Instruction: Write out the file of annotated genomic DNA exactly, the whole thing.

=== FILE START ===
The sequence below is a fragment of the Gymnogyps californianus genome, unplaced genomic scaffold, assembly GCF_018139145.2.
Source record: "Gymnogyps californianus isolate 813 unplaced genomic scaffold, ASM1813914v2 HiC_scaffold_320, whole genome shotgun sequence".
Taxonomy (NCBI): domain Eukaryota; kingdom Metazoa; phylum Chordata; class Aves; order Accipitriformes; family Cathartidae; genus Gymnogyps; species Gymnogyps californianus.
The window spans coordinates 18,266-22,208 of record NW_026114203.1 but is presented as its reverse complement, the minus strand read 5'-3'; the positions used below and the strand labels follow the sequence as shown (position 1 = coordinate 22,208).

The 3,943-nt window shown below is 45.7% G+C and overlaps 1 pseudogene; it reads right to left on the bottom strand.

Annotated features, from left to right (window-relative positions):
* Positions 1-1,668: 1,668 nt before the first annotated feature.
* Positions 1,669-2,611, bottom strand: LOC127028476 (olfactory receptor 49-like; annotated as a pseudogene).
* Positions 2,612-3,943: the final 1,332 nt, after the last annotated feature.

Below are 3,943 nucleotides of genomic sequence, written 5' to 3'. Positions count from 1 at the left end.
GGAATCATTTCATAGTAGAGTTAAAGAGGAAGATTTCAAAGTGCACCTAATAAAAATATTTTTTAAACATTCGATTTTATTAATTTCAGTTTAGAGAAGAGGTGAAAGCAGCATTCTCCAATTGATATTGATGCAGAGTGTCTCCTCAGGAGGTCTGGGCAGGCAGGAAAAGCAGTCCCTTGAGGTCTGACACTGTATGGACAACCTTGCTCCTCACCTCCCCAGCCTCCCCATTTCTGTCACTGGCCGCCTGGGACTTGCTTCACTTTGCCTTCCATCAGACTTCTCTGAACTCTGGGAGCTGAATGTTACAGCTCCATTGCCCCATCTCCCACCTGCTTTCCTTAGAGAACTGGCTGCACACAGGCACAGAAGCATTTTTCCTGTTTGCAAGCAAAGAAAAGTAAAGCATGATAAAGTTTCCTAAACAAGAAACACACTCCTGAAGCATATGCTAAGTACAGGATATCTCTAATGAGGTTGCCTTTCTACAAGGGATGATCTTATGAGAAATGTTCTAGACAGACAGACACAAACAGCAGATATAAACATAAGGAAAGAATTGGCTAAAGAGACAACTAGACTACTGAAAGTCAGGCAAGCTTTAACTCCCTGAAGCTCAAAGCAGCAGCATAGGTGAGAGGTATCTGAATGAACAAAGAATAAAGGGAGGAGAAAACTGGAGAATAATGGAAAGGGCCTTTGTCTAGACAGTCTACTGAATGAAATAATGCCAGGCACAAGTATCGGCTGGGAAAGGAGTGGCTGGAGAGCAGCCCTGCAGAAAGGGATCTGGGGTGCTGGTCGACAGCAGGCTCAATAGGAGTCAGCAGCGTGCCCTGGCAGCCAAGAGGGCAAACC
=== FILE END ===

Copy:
The sequence below is a fragment of the Gymnogyps californianus genome, unplaced genomic scaffold, assembly GCF_018139145.2.
Source record: "Gymnogyps californianus isolate 813 unplaced genomic scaffold, ASM1813914v2 HiC_scaffold_320, whole genome shotgun sequence".
Taxonomy (NCBI): domain Eukaryota; kingdom Metazoa; phylum Chordata; class Aves; order Accipitriformes; family Cathartidae; genus Gymnogyps; species Gymnogyps californianus.
The window spans coordinates 18,266-22,208 of record NW_026114203.1 but is presented as its reverse complement, the minus strand read 5'-3'; the positions used below and the strand labels follow the sequence as shown (position 1 = coordinate 22,208).

The 3,943-nt window shown below is 45.7% G+C and overlaps 1 pseudogene; it reads right to left on the bottom strand.

Annotated features, from left to right (window-relative positions):
* Positions 1-1,668: 1,668 nt before the first annotated feature.
* Positions 1,669-2,611, bottom strand: LOC127028476 (olfactory receptor 49-like; annotated as a pseudogene).
* Positions 2,612-3,943: the final 1,332 nt, after the last annotated feature.

Below are 3,943 nucleotides of genomic sequence, written 5' to 3'. Positions count from 1 at the left end.
GGAATCATTTCATAGTAGAGTTAAAGAGGAAGATTTCAAAGTGCACCTAATAAAAATATTTTTTAAACATTCGATTTTATTAATTTCAGTTTAGAGAAGAGGTGAAAGCAGCATTCTCCAATTGATATTGATGCAGAGTGTCTCCTCAGGAGGTCTGGGCAGGCAGGAAAAGCAGTCCCTTGAGGTCTGACACTGTATGGACAACCTTGCTCCTCACCTCCCCAGCCTCCCCATTTCTGTCACTGGCCGCCTGGGACTTGCTTCACTTTGCCTTCCATCAGACTTCTCTGAACTCTGGGAGCTGAATGTTACAGCTCCATTGCCCCATCTCCCACCTGCTTTCCTTAGAGAACTGGCTGCACACAGGCACAGAAGCATTTTTCCTGTTTGCAAGCAAAGAAAAGTAAAGCATGATAAAGTTTCCTAAACAAGAAACACACTCCTGAAGCATATGCTAAGTACAGGATATCTCTAATGAGGTTGCCTTTCTACAAGGGATGATCTTATGAGAAATGTTCTAGACAGACAGACACAAACAGCAGATATAAACATAAGGAAAGAATTGGCTAAAGAGACAACTAGACTACTGAAAGTCAGGCAAGCTTTAACTCCCTGAAGCTCAAAGCAGCAGCATAGGTGAGAGGTATCTGAATGAACAAAGAATAAAGGGAGGAGAAAACTGGAGAATAATGGAAAGGGCCTTTGTCTAGACAGTCTACTGAATGAAATAATGCCAGGCACAAGTATCGGCTGGGAAAGGAGTGGCTGGAGAGCAGCCCTGCAGAAAGGGATCTGGGGTGCTGGTCGACAGCAGGCTCAATAGGAGTCAGCAGCGTGCCCTGGCAGCCAAGAGGGCAAACC